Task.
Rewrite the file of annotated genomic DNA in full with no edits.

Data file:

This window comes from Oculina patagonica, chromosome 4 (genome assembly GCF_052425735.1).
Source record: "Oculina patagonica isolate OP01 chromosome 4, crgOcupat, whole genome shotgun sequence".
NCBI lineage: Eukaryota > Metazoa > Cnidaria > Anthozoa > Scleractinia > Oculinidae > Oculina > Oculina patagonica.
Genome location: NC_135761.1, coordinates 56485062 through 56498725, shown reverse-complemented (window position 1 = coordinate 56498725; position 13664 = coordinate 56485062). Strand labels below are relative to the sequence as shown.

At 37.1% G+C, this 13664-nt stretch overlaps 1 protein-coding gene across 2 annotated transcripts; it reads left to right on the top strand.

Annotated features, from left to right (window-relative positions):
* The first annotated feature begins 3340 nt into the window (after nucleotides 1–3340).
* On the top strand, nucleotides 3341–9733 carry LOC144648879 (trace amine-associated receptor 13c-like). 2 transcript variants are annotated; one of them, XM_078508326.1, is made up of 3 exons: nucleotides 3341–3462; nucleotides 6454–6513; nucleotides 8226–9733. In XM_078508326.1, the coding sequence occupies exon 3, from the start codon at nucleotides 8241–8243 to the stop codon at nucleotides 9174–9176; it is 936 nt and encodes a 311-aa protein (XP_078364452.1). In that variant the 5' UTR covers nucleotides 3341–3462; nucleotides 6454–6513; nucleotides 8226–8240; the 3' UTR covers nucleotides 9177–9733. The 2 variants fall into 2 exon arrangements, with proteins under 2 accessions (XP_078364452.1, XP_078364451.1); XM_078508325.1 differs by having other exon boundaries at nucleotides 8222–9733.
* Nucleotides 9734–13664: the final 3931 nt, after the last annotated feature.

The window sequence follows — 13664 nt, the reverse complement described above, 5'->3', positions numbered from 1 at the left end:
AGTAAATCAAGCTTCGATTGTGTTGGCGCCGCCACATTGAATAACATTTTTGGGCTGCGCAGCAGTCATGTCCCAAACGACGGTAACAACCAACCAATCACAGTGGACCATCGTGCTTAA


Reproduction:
This window comes from Oculina patagonica, chromosome 4 (genome assembly GCF_052425735.1).
Source record: "Oculina patagonica isolate OP01 chromosome 4, crgOcupat, whole genome shotgun sequence".
NCBI lineage: Eukaryota > Metazoa > Cnidaria > Anthozoa > Scleractinia > Oculinidae > Oculina > Oculina patagonica.
Genome location: NC_135761.1, coordinates 56485062 through 56498725, shown reverse-complemented (window position 1 = coordinate 56498725; position 13664 = coordinate 56485062). Strand labels below are relative to the sequence as shown.

At 37.1% G+C, this 13664-nt stretch overlaps 1 protein-coding gene across 2 annotated transcripts; it reads left to right on the top strand.

Annotated features, from left to right (window-relative positions):
* The first annotated feature begins 3340 nt into the window (after nucleotides 1–3340).
* On the top strand, nucleotides 3341–9733 carry LOC144648879 (trace amine-associated receptor 13c-like). 2 transcript variants are annotated; one of them, XM_078508326.1, is made up of 3 exons: nucleotides 3341–3462; nucleotides 6454–6513; nucleotides 8226–9733. In XM_078508326.1, the coding sequence occupies exon 3, from the start codon at nucleotides 8241–8243 to the stop codon at nucleotides 9174–9176; it is 936 nt and encodes a 311-aa protein (XP_078364452.1). In that variant the 5' UTR covers nucleotides 3341–3462; nucleotides 6454–6513; nucleotides 8226–8240; the 3' UTR covers nucleotides 9177–9733. The 2 variants fall into 2 exon arrangements, with proteins under 2 accessions (XP_078364452.1, XP_078364451.1); XM_078508325.1 differs by having other exon boundaries at nucleotides 8222–9733.
* Nucleotides 9734–13664: the final 3931 nt, after the last annotated feature.

The window sequence follows — 13664 nt, the reverse complement described above, 5'->3', positions numbered from 1 at the left end:
AGTAAATCAAGCTTCGATTGTGTTGGCGCCGCCACATTGAATAACATTTTTGGGCTGCGCAGCAGTCATGTCCCAAACGACGGTAACAACCAACCAATCACAGTGGACCATCGTGCTTAA